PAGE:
BOOK EXPOSES EUGENICS MANDATE IN REPRODUCTIVE RIGHTS AGENDA
See Part I: New Book Exposes Eugenics Mandate in Reproductive Rights Agenda
See Part II: New Book Cites US and UN-Manufactured Scares over Population Growth
Part III: Feminist "Reform" Makes Population Control More Coercive
A book recently published by Harvard University Press explains how eugenics united some of the richest and most powerful elites of the twentieth century into a movement "to remake humanity by controlling the population of the world," answering to no one and bringing untold misery upon the world's poor.
The book, "Fatal Misconception: The Struggle to Control World Population," was written by Columbia University historian Matthew Connelly and shows why today's reproductive rights advocates are "faithfully reciting a eugenic catechism without the faintest idea where it comes from or where it can lead."
In 1952, at a secret, invitation-only gathering in Colonial Williamsburg, John D. Rockefeller III brought together what would become the modern population control establishment. Setting the agenda for the following decades were the heads of the United States Atomic Energy Commission, National Academy of Sciences, and top scientists "from embryology to economics," including past and present Nobel Prize winners.
From verbatim transcripts of the "Conference on Population Problems," just one of the countless number of such meetings the book exposes, Connelly found that what drove them were the questions of how many people the world could hold along with "whether 'industrial development should be withheld' from poor, agrarian countries like India." By decreasing mortality and encouraging "breeding," development would increase inferior populations and further degrade "the genetic quality of the human race." They decided radical measures to reduce birthrates were justified in order to save "Western Civilization" from being dragged down by the growing humanitarian demands of Third World countries.
Thus was born the Population Council, which would in turn become the nexus of the entire population control movement, going on to coordinate the work of the United Nations, the Ford and Rockefeller foundations, International Planned Parenthood Federation (IPPF) – founded three weeks later – as well as major pharmaceutical firms.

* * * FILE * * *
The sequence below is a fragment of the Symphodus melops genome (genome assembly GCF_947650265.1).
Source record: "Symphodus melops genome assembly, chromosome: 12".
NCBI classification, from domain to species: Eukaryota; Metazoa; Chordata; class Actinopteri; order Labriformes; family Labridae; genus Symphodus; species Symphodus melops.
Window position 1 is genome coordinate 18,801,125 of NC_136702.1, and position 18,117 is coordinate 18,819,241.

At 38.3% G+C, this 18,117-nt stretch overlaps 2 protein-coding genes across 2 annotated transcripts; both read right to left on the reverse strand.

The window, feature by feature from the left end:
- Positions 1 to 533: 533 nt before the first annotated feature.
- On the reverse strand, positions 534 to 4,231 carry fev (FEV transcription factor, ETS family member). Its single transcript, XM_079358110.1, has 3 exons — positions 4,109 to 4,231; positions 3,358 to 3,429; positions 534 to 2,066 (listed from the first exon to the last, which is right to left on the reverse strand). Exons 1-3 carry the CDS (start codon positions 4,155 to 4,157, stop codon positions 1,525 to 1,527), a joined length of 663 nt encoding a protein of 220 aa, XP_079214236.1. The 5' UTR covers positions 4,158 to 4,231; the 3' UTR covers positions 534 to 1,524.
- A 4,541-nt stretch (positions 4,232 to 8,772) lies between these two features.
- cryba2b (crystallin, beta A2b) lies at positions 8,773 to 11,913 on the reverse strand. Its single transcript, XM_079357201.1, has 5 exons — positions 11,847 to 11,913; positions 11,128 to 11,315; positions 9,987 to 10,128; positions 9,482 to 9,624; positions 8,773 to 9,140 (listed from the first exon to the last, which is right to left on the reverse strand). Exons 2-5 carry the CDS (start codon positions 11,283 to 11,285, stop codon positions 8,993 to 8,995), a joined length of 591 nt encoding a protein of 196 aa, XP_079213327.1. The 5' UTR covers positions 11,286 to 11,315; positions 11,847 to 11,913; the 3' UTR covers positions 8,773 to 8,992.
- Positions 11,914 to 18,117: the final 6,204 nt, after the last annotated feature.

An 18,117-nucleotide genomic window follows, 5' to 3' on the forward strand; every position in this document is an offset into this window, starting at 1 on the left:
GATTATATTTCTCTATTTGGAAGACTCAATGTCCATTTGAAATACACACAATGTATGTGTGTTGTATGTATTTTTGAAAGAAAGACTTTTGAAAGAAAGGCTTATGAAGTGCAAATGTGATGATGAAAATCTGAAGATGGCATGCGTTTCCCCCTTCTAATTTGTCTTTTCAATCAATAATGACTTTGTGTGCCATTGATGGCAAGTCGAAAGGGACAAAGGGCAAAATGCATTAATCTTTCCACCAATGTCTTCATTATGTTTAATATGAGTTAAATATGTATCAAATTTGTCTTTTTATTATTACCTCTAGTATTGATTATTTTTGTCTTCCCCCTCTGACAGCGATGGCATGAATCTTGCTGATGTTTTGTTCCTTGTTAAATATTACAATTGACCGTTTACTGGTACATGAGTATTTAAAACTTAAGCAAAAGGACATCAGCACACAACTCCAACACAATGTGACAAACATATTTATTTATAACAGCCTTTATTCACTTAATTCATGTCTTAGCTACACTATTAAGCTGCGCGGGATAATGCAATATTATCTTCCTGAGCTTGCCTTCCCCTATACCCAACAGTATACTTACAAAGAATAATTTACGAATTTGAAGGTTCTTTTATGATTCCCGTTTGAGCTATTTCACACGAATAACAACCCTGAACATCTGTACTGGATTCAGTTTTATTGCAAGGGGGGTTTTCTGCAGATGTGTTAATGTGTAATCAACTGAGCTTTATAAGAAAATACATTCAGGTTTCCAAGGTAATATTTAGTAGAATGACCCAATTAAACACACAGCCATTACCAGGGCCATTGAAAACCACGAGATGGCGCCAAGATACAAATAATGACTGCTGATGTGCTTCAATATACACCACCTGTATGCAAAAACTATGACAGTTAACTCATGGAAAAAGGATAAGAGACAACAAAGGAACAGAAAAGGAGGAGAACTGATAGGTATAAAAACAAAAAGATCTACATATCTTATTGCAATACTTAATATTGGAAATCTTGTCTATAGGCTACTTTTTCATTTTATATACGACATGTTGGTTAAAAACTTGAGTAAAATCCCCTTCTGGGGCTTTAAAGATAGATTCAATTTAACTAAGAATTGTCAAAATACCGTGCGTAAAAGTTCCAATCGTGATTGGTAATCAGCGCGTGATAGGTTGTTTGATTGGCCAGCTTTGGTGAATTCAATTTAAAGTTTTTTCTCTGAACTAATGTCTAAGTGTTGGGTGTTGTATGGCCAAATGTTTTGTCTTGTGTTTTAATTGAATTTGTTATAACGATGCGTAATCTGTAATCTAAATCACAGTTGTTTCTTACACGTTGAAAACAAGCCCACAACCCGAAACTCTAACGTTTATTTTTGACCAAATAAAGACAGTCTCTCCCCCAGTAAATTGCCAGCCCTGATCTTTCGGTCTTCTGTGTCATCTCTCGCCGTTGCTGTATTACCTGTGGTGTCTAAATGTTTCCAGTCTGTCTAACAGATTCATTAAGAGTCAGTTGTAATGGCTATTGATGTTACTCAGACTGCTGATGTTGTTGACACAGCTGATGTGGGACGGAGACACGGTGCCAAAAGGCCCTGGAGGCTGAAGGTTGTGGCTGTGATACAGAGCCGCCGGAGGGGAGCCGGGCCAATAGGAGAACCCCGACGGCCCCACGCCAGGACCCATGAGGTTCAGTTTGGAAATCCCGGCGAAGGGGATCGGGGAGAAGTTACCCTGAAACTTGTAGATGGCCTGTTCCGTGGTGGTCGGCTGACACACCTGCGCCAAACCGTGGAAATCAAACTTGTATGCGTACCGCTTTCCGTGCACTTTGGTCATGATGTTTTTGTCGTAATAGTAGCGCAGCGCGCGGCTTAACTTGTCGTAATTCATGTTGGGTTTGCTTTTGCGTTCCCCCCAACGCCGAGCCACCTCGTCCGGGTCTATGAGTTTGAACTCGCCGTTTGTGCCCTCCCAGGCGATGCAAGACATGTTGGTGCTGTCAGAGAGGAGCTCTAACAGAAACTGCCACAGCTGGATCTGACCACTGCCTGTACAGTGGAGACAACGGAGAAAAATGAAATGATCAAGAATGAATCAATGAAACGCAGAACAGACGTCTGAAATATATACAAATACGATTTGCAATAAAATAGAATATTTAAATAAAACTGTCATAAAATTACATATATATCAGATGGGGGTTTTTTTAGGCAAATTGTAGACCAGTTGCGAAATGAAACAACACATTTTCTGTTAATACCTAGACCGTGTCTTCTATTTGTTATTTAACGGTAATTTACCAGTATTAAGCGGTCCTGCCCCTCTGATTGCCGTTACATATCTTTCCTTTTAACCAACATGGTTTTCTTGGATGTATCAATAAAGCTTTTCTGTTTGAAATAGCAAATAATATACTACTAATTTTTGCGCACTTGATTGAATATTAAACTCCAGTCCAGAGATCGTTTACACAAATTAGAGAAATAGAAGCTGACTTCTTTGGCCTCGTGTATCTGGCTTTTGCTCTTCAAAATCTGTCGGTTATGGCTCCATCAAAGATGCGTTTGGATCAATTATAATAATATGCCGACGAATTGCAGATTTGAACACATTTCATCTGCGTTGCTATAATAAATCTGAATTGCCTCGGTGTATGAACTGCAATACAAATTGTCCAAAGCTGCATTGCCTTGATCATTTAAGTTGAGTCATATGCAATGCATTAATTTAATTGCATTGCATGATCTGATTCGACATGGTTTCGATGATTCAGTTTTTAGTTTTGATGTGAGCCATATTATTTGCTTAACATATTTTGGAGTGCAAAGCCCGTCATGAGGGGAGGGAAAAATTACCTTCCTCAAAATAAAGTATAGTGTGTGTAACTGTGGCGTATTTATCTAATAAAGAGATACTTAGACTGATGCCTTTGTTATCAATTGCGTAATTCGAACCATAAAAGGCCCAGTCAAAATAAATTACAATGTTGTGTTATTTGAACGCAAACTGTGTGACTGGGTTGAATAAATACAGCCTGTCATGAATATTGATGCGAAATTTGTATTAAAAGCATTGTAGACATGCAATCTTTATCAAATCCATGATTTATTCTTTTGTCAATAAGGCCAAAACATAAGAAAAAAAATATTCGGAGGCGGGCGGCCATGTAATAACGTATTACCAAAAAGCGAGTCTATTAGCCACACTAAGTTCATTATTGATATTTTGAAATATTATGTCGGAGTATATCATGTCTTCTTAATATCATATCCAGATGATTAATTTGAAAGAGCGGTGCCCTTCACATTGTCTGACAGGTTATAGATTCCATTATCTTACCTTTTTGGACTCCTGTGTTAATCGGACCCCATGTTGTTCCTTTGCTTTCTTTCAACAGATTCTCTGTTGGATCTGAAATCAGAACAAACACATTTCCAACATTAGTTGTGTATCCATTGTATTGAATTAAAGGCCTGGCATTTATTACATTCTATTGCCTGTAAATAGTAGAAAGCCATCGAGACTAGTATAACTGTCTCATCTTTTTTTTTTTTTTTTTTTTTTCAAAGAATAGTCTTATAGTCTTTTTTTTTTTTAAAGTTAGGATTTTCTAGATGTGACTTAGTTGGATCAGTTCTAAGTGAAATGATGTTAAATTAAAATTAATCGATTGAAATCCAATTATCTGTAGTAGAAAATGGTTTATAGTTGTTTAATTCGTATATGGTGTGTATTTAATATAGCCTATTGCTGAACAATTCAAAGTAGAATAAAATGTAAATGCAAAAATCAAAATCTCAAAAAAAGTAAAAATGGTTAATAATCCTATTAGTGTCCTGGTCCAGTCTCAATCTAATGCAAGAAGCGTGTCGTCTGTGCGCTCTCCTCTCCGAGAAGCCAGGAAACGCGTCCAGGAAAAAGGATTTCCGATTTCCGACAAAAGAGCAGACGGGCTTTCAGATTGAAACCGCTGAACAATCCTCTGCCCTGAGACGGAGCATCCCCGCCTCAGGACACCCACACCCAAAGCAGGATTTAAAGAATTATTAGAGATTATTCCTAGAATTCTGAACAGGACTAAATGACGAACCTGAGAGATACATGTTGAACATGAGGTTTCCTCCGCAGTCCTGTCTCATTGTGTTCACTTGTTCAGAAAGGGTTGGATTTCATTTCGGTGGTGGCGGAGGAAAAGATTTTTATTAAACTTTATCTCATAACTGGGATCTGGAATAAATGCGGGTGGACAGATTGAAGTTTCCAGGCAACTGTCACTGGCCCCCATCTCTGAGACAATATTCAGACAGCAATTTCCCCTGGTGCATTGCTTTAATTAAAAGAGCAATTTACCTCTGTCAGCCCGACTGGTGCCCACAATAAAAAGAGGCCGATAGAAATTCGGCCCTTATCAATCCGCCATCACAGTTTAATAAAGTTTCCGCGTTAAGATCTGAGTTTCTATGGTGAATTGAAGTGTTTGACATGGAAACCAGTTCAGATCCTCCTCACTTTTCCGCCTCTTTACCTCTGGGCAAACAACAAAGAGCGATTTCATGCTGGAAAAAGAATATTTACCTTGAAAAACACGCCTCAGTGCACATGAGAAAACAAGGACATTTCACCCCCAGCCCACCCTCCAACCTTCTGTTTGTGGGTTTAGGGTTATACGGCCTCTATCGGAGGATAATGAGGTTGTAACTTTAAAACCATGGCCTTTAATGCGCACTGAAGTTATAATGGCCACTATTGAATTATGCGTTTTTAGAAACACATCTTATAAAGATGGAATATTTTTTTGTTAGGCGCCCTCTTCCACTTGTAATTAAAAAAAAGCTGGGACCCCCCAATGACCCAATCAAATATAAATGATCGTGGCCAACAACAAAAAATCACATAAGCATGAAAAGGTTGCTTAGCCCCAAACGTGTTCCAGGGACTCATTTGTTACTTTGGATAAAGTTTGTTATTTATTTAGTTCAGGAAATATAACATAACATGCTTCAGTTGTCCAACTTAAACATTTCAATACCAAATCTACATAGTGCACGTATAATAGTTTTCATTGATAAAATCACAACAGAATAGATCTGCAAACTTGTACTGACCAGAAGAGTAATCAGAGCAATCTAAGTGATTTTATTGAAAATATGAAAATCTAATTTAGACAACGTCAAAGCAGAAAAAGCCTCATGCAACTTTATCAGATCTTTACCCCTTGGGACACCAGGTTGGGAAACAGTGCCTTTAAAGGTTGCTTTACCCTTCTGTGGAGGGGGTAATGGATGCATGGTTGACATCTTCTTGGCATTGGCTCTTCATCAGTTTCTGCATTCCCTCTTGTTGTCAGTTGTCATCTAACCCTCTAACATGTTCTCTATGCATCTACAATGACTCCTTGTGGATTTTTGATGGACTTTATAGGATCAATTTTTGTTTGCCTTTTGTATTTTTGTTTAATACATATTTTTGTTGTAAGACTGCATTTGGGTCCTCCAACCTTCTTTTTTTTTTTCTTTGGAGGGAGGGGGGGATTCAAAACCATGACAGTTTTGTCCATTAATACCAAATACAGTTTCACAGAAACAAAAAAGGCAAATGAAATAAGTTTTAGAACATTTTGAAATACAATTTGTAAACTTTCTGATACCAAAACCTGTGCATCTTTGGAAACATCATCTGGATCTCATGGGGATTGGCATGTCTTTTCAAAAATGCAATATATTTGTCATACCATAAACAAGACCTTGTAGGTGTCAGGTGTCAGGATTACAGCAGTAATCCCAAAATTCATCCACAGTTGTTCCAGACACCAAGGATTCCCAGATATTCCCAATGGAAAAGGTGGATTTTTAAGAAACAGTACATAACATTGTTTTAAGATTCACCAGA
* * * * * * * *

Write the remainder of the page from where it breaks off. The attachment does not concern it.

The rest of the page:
The founder of IPPF, Margaret Sanger, selected for its first director general the psychologist C. P. Blacker, who called for a strategy of "crypto-eugenics," saying "you seek to fulfill the aims of eugenics without disclosing what you are really aiming at and without mentioning the word."
When Nehru presented India's first population-limitation policy in December 1952, the population establishment found a willing government that would allow them to start experimenting on its people to find a cheap contraceptive "to be used in poverty stricken slums, jungles and among the most ignorant people," as Margaret Sanger put it. Years later, Planned Parenthood would import the experiments back into poor neighborhoods in the United States. Sanger said, "I believe that now, immediately there should be national sterilization for certain dysgenic types of our population who are being encouraged to breed and would die out were the government not feeding them."
According to Connelly, it wasn't until President Lyndon Johnson, prodded by a few highly influential advisors, that American funding soared, turning Sanger's vision of forcing birth control on the world's poor into reality in India and beyond. As the initiatives gained unstoppable momentum, the brutal consequences shocked even the most enthusiastic population controllers.